Hack 56. Send Power over Your Ethernet

Power your access point without a separate power cable by using free pairs on CAT5.

A number of access point manufacturers (Proxim, Symbol, and D-Link, to name just three) are now offering Power over Ethernet (PoE) add-ons for their access points. PoE modules insert DC voltage into a standard Ethernet cable. The idea is to supply the AP's power and UTP Ethernet connectivity requirements via a single Ethernet cable.

This works great in areas where you might not have power easily accessible, such as a roof. This also allows you to more easily place the AP closer to the antenna, thus reducing signal loss over antenna cabling. Ethernet signal travels well over CAT5 cable; a 2.4 GHz signal doesn't do as well over antenna cabling. Also, Ethernet cabling is much cheaper than antenna cable such as LMR400. This hack demonstrates how to build a simple PoE module pair.

In June 2003, the IEEE ratified the 802.3af standard for Power over Ethernet, which has spurred the release of standards-compliant PoE products. 802.3af defines two types of power source equipment: end-span and mid-span devices. An end-span device is an Ethernet switch with embedded PoE technology. These switches deliver data and power over the same wiring pairs: 1/2 and 3/6.

We're going to build a pair of mid-span devices, which in the 802.3af specification can be placed between a legacy switch and the device to be powered. A mid-span device has an RJ-45 data input and a power input, and it sends the data on pairs 1/2and 3/6, while sending power on the unused 4/5 and 7/8 pairs.

4.6.1. Step by Step

If you have a device such as a VoIP phone or a Soekris PC that will accept Power over Ethernet without a secondary adapter, you will only need to build the power injector in steps 13.

Don't try this unless you have some knowledge of electricity. 12v isn't going to kill you, but you might cause serious damage to your access point and other equipment.

  1. Solder wires to the DC Male Power Plug. Solder one pair (two wires twisted together) to the inner-contact connection. These will be the positive power wires. Solder another pair to the outer-contact connection. Notice that there are three connectors on this DC male power plug. One is for the center pin, one is for the outer surface, and one goes to the plug housing. You do not need to solder anything to the plug-housing connector. Figure 4-6 shows what it should look like when finished.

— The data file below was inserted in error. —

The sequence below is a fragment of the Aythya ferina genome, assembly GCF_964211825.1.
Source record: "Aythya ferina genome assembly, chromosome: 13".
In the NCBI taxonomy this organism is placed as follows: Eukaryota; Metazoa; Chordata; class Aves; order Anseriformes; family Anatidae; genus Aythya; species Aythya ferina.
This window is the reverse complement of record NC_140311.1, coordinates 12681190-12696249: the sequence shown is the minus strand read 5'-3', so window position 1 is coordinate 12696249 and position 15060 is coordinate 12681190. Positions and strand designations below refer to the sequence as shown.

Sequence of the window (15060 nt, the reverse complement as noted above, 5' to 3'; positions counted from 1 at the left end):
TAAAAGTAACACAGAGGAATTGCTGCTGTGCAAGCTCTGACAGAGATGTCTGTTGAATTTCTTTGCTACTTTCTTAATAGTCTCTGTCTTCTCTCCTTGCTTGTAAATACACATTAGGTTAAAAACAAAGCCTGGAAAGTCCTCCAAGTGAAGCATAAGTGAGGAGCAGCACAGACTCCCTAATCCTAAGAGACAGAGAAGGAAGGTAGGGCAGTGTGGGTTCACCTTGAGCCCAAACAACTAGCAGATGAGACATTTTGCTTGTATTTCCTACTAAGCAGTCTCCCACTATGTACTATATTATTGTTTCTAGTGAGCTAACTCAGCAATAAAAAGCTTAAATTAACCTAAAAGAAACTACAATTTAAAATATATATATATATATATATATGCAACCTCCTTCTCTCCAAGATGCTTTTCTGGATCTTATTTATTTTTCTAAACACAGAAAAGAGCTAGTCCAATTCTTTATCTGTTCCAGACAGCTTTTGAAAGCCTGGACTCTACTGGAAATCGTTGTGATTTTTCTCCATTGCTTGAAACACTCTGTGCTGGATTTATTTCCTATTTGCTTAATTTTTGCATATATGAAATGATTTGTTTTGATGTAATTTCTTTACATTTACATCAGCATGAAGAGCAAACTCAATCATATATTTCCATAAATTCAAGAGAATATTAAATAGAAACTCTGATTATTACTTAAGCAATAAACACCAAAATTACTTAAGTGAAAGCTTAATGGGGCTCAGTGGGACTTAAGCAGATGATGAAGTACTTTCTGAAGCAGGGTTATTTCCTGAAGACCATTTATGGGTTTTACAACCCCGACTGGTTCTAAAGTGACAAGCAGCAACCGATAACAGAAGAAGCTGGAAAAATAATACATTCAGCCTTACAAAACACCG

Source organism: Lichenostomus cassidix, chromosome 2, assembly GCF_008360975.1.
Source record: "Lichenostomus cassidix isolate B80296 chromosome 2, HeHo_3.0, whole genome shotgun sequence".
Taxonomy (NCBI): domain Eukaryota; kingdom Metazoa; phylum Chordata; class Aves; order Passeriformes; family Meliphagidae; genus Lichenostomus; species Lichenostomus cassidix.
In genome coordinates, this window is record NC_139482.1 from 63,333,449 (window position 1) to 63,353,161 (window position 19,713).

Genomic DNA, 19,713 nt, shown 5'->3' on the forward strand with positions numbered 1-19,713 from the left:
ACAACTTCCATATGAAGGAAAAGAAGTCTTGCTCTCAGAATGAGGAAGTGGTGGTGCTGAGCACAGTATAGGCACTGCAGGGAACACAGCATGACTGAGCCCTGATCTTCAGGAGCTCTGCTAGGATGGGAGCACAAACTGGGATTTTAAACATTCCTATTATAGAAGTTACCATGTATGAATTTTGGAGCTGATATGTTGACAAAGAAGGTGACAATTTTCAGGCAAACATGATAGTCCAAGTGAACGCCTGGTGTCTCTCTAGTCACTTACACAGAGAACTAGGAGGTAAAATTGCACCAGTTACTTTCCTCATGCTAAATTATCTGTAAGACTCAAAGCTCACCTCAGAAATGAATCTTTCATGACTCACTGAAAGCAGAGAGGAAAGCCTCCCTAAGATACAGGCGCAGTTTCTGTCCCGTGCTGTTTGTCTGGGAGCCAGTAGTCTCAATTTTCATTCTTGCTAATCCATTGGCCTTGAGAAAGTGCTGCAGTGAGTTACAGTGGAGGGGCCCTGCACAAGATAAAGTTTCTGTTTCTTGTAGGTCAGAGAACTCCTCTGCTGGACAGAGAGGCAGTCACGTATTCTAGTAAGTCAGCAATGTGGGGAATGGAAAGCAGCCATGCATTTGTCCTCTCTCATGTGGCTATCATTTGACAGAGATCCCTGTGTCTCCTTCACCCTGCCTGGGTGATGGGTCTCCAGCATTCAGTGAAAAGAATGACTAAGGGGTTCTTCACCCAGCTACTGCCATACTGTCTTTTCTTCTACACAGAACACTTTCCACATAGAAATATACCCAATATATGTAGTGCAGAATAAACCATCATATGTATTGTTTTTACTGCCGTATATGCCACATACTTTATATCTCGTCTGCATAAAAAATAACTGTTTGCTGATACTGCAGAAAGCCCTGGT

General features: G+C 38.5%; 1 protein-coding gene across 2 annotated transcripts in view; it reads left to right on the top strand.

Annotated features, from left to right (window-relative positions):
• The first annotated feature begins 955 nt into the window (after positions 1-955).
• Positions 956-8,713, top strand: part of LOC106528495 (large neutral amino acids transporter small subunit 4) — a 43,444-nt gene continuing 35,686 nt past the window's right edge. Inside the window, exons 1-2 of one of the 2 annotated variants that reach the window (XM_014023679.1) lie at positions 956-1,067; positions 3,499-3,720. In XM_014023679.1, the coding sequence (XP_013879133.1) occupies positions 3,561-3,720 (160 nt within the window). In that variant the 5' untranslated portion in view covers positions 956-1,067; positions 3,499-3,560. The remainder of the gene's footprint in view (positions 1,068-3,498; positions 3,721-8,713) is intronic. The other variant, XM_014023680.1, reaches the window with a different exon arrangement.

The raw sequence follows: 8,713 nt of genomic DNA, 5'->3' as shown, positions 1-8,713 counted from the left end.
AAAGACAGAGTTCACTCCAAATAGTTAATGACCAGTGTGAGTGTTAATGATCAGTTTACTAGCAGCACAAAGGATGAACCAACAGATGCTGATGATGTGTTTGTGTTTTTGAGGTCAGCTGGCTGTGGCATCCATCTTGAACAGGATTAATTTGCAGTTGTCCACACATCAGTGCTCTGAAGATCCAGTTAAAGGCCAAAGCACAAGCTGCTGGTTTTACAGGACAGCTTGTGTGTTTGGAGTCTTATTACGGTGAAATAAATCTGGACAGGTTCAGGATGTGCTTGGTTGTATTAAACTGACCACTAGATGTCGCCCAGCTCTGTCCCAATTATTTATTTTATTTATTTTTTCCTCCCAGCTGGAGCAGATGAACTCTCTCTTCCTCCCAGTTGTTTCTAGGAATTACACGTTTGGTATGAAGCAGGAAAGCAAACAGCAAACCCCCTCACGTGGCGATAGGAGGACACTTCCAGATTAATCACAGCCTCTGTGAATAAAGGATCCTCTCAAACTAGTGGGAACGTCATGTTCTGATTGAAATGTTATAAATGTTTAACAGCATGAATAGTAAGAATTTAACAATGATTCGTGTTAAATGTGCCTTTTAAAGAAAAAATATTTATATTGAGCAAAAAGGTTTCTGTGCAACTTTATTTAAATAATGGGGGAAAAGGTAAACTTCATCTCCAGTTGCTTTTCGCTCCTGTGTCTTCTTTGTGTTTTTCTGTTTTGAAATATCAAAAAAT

2. Drill a hole in your two-port mount housing. Mount the male DC plug in the housing, as shown in Figure 4-7.

    Figure 4-6. The completed power plug

     

    Figure 4-7. The DC plug mounted in the housing

     
  3. Connect the wires in your two-port jack as follows:

    Table 4-1.

    Input jack

    Output jack

    DC plug

    Pin 1

    <-> Pin 1

    Pin 2

    <-> Pin 2

    Pin 3

    <-> Pin 3

    Pin 4 <->

    DC Positive Wire 1 Center Connector

    Pin 5 <->

    DC Positive Wire 2 Center Connector

    Pin 6

    <-> Pin 6

    Pin 7

    <-> DC Negative Wire 1 Outer Connector

    Pin 8

    <-> DC Negative Wire 2 Outer Connector

     
  4. Table 4-2.

    Output plug

    Input jack

    DC plug

    Pin 1

    <-> Pin 1

    Pin 2

    <-> Pin 2

    Pin 3

    <-> Pin 3

    Pin 4

    <-> DC Positive Wire 1 Center Connector

    Pin 5

    <-> DC Positive Wire 2 Center Connector

    Pin 6

    <-> Pin 6

    Pin 7

    <-> DC Negative Wire 1 Outer Connector

    Pin 8

    <-> DC Negative Wire 2 Outer Connector

     
  5.  

    4.6.2. Resistance Is Futile

    The DC resistance of CAT5 is about 3 ohms per 100 feet per conductor, so a 250-foot cable has at least 7 ohms resistance. Most of the time, an AP draws much less than 0.8A, so you would still be above 6V at the AP. In fact, the access points typically use linear regulators to drop the voltage down to 5V on their insides, so as long as you're giving them something better than 6V at the terminals, they're likely to work.

    There is a good calculator online at http://www.gweep.net/~sfoskett/tech/poecalc.html that calculates the voltage drop for a given length of CAT5. Use it to estimate how much power you need to provide at one end of your cable run in order to power your access point.

    Terry Schmidt


Bluetooth, Mobile Phones, and GPS

Network Discovery and Monitoring

Wireless Security

Hardware Hacks

Software Hacks

Do-It-Yourself Antennas

Wireless Network Design

Appendix A. Wireless Standards

Appendix B. Wireless Hardware Guide



Wireless Hacks
Wireless Hacks: Tips & Tools for Building, Extending, and Securing Your Network
ISBN: 0596101449
EAN: 2147483647
Year: 2004
Pages: 178

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